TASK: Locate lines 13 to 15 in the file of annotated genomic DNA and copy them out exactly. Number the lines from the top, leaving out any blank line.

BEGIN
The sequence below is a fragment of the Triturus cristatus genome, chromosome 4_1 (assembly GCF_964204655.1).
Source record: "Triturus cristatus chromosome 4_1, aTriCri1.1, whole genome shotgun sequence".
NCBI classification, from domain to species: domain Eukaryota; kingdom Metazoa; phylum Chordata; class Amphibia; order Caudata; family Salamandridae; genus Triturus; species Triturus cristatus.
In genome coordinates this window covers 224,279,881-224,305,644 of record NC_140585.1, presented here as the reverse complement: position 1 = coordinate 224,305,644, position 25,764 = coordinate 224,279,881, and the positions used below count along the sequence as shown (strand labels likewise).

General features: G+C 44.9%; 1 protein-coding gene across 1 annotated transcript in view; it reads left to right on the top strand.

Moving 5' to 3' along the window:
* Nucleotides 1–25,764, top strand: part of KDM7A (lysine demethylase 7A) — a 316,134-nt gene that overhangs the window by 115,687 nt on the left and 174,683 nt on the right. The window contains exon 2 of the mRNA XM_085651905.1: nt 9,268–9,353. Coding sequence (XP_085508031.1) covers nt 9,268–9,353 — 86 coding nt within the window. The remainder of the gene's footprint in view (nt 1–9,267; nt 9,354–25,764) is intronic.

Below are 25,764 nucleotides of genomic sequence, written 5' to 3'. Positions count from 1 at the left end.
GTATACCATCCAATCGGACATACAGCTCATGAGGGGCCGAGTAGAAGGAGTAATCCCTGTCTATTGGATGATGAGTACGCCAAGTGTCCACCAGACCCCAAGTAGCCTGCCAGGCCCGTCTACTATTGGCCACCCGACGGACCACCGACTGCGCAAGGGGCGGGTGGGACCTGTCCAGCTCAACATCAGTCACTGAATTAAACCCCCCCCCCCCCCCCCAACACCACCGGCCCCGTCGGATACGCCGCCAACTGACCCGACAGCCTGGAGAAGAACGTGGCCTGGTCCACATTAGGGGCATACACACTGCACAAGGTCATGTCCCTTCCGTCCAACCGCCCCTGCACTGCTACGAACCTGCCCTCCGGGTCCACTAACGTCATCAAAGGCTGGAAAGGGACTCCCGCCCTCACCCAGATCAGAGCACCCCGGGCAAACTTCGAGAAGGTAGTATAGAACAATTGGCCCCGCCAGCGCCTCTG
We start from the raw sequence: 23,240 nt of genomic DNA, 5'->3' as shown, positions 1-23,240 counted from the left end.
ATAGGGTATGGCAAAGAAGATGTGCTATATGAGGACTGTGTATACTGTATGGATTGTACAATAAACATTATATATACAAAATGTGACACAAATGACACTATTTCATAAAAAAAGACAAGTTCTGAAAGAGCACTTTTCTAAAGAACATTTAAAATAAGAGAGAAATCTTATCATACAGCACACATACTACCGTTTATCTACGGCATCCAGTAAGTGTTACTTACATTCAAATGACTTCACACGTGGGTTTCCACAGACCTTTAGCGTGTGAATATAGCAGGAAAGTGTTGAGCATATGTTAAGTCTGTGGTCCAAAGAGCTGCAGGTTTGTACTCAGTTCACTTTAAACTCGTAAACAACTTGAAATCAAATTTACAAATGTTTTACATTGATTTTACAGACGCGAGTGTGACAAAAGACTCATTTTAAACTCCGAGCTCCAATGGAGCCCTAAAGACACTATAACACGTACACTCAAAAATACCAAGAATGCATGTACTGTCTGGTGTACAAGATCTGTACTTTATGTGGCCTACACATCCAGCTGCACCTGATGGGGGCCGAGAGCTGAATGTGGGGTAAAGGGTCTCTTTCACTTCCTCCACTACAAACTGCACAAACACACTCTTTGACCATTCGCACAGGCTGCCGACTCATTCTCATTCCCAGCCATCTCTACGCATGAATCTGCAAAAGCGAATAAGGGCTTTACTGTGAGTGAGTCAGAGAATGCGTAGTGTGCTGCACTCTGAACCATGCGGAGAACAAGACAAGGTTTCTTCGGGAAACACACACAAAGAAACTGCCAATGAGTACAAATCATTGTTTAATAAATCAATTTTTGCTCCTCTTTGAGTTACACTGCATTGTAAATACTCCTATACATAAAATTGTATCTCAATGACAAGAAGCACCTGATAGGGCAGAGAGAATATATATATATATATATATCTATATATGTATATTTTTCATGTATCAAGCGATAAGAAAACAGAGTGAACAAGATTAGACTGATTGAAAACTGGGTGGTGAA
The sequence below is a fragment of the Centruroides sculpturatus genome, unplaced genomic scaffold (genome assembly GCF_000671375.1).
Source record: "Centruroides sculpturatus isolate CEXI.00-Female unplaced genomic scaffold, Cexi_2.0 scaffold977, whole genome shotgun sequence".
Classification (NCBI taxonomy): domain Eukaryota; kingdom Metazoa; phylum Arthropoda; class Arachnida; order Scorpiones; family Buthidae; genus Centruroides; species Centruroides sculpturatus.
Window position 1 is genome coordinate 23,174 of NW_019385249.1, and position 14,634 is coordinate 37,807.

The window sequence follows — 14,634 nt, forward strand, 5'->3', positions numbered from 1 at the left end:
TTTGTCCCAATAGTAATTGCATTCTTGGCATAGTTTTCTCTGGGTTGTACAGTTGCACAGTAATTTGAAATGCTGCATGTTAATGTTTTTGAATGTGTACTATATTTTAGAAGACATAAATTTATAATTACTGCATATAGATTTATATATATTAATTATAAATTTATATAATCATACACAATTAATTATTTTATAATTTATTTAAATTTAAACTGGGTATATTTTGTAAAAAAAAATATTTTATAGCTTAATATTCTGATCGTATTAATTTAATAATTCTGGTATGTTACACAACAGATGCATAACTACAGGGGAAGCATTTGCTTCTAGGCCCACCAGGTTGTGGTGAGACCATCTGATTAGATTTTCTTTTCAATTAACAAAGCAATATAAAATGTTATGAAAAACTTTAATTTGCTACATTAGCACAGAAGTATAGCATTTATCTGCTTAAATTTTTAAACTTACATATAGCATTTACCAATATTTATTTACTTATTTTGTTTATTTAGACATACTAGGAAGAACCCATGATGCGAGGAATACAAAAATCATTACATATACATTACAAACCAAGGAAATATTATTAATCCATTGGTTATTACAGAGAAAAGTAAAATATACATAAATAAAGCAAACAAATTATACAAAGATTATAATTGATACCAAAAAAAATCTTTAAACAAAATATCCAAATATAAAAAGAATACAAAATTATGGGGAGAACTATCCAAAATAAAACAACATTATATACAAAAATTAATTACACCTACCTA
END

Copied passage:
Source record: "Centruroides sculpturatus isolate CEXI.00-Female unplaced genomic scaffold, Cexi_2.0 scaffold977, whole genome shotgun sequence".
Classification (NCBI taxonomy): domain Eukaryota; kingdom Metazoa; phylum Arthropoda; class Arachnida; order Scorpiones; family Buthidae; genus Centruroides; species Centruroides sculpturatus.
Window position 1 is genome coordinate 23,174 of NW_019385249.1, and position 14,634 is coordinate 37,807.